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Mehrabian and Tone

Many years ago Albert Mehrabian a Professor at UCLA in the United States created a hotly debated and much criticised piece of work.  He postulated that communication was made up of three key components; words, tone and body language.  He went further and stated that each could be ascribed a percentage of value relative to the total message transmitted; words contributed 7%, tone 38% and body language 55%.  It is useful to reflect on these figures – our personal experience will add validity or not to this argument.

When asked what “makes up” communication the average person will say – words!  And in a sense they are quite correct.  When I ask my workshop participants to pick a percentage relative to the three key components, nearly everyone will say the reverse – words 50%, tone 30% and body language 20%!  So why is this? 

Simply, we are a language dominant species and we naturally think that the spoken word is “communication”.  At a subconscious level we often accept that tone and body language play a part but because words are loud, ever-present and often dominant in their delivery – this is what we focus on.  And this can be to our significant detriment!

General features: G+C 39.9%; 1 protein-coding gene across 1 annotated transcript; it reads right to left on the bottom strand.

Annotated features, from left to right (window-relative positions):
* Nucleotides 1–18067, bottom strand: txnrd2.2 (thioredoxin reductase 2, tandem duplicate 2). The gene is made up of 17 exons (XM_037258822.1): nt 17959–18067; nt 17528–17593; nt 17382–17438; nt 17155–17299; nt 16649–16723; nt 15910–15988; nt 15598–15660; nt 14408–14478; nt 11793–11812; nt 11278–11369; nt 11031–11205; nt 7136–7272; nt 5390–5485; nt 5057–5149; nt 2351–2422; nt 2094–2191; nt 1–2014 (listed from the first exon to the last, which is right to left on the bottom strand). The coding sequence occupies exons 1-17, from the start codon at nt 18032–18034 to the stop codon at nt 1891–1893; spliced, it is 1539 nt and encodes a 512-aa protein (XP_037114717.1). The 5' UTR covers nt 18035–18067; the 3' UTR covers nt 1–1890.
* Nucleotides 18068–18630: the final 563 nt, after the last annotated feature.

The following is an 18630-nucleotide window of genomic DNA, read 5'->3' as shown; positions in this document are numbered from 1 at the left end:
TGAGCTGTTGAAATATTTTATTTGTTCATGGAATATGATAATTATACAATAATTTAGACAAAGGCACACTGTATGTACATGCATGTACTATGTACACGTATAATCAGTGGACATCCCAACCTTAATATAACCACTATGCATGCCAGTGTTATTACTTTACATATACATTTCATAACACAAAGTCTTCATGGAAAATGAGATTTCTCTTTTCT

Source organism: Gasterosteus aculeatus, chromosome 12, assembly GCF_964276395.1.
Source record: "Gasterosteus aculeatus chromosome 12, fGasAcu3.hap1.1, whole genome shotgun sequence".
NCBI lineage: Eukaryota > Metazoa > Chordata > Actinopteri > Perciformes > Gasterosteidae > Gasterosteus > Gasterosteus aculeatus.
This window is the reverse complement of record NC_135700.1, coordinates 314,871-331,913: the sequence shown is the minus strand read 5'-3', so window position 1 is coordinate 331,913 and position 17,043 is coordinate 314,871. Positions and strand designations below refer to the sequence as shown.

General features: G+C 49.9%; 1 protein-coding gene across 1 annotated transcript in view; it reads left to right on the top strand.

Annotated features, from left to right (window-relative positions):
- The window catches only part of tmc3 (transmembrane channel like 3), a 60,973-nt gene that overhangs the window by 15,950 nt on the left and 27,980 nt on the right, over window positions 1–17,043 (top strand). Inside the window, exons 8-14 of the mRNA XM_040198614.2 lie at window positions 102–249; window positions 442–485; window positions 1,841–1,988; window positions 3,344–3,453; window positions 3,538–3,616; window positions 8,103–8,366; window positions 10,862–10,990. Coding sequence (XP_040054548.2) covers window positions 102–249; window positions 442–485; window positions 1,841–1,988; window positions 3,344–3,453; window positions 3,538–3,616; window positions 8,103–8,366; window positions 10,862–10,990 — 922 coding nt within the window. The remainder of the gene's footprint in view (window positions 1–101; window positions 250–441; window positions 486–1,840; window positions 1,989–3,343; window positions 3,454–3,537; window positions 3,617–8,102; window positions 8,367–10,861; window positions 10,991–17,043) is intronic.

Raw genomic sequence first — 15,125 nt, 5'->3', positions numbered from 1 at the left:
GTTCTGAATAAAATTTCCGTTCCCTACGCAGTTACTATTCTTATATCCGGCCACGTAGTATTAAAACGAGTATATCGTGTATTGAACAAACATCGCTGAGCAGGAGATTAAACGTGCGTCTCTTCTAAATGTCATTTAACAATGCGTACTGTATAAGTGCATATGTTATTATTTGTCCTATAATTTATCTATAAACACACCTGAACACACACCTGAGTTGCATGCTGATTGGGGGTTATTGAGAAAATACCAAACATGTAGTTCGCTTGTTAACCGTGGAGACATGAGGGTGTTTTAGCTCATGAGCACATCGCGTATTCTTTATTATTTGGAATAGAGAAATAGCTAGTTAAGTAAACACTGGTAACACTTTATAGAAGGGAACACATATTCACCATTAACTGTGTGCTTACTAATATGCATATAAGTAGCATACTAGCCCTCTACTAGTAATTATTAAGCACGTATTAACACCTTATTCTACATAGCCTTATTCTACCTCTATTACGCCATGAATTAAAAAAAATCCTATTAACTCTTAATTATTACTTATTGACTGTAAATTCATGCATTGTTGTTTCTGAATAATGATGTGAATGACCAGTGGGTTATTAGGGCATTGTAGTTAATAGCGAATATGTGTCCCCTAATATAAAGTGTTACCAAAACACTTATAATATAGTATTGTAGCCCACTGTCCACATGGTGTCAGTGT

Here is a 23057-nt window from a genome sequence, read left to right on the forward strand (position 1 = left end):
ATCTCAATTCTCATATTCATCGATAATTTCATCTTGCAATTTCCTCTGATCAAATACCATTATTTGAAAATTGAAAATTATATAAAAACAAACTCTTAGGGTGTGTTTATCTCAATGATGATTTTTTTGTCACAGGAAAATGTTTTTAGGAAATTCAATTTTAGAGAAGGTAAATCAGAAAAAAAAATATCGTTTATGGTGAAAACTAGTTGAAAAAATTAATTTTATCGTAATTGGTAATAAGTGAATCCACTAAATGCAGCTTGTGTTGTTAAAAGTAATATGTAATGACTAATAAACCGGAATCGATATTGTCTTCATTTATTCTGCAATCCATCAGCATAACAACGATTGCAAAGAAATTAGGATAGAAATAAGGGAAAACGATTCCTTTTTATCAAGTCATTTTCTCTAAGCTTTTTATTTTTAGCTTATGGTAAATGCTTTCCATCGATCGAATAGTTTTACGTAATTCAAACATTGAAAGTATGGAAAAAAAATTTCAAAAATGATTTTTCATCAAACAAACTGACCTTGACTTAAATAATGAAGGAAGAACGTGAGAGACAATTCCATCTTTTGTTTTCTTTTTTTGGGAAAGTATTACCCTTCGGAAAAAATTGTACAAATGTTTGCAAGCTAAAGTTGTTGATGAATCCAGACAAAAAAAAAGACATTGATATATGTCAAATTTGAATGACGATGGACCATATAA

How often have we spoken to a loved one and asked how their day was?  To a partner that is “present” the one word reply of “fine” can tell us an enormous amount about their day.  Clearly it is not the word alone – as Mehrabian pointed out – it has a weighting of 7% and a definite meaning in the dictionary.  Yet the word could have a multitude of meanings beyond any dictionary definition – in one case – a fantastic, stimulating and positive day and in another – dreadful, disastrous and painful!

Clearly, more is going on here beyond the actual word.  It is the tone that tells us the real meaning of the day.  And if we are face to face, then body language will add significant power to the one word answer.  The secret to getting the real message is beyond “knowing” our partner.  Many of us have missed the signals and have walked into a minefield of problems.  We all laugh about it – but “ignore the tone” to your peril is a common saying in relationships!

So stating the obvious – tone and body language tell the real story in any piece of communication but why do so many of us not get this right?  We have the habit of thinking communication is only about words and we often lack the primary skills of being able to identify the real message. 

It is not possible for us to pick up tonal shifts if we are not present, aware and alive to what is going on around us.  Presence and being in the moment are key to quality listening.  And when we are present – tone and body language are like flashing neon lights – very hard to miss!

So maybe Mehrabian was onto something?  It’s worth debating…

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